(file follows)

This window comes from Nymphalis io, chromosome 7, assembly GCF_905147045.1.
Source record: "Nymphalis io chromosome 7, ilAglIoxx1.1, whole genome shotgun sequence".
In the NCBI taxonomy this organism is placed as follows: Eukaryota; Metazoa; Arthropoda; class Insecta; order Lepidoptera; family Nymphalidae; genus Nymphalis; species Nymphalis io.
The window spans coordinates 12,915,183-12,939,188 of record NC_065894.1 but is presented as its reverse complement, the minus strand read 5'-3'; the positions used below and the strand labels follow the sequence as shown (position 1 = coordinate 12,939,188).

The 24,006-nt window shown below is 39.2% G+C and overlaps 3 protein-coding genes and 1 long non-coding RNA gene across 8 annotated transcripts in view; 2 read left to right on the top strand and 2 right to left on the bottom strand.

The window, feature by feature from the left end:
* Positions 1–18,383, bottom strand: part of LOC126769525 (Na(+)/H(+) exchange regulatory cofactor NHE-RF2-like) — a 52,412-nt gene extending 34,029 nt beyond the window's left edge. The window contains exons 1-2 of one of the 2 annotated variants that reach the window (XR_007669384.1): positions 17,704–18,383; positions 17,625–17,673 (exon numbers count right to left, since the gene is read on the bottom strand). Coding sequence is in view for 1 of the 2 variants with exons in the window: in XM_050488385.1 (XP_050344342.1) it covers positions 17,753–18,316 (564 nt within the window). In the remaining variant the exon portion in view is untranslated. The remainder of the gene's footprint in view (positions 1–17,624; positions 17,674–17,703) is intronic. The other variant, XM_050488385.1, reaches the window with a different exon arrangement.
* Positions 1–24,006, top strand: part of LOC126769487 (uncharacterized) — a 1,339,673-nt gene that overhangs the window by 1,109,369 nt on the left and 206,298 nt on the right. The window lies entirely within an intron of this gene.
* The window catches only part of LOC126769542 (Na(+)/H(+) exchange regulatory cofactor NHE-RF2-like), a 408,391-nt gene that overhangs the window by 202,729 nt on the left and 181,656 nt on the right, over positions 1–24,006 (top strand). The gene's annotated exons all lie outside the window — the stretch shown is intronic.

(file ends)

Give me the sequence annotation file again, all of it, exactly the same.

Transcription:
This window comes from Nymphalis io, chromosome 7, assembly GCF_905147045.1.
Source record: "Nymphalis io chromosome 7, ilAglIoxx1.1, whole genome shotgun sequence".
In the NCBI taxonomy this organism is placed as follows: Eukaryota; Metazoa; Arthropoda; class Insecta; order Lepidoptera; family Nymphalidae; genus Nymphalis; species Nymphalis io.
The window spans coordinates 12,915,183-12,939,188 of record NC_065894.1 but is presented as its reverse complement, the minus strand read 5'-3'; the positions used below and the strand labels follow the sequence as shown (position 1 = coordinate 12,939,188).

The 24,006-nt window shown below is 39.2% G+C and overlaps 3 protein-coding genes and 1 long non-coding RNA gene across 8 annotated transcripts in view; 2 read left to right on the top strand and 2 right to left on the bottom strand.

The window, feature by feature from the left end:
* Positions 1–18,383, bottom strand: part of LOC126769525 (Na(+)/H(+) exchange regulatory cofactor NHE-RF2-like) — a 52,412-nt gene extending 34,029 nt beyond the window's left edge. The window contains exons 1-2 of one of the 2 annotated variants that reach the window (XR_007669384.1): positions 17,704–18,383; positions 17,625–17,673 (exon numbers count right to left, since the gene is read on the bottom strand). Coding sequence is in view for 1 of the 2 variants with exons in the window: in XM_050488385.1 (XP_050344342.1) it covers positions 17,753–18,316 (564 nt within the window). In the remaining variant the exon portion in view is untranslated. The remainder of the gene's footprint in view (positions 1–17,624; positions 17,674–17,703) is intronic. The other variant, XM_050488385.1, reaches the window with a different exon arrangement.
* Positions 1–24,006, top strand: part of LOC126769487 (uncharacterized) — a 1,339,673-nt gene that overhangs the window by 1,109,369 nt on the left and 206,298 nt on the right. The window lies entirely within an intron of this gene.
* The window catches only part of LOC126769542 (Na(+)/H(+) exchange regulatory cofactor NHE-RF2-like), a 408,391-nt gene that overhangs the window by 202,729 nt on the left and 181,656 nt on the right, over positions 1–24,006 (top strand). The gene's annotated exons all lie outside the window — the stretch shown is intronic.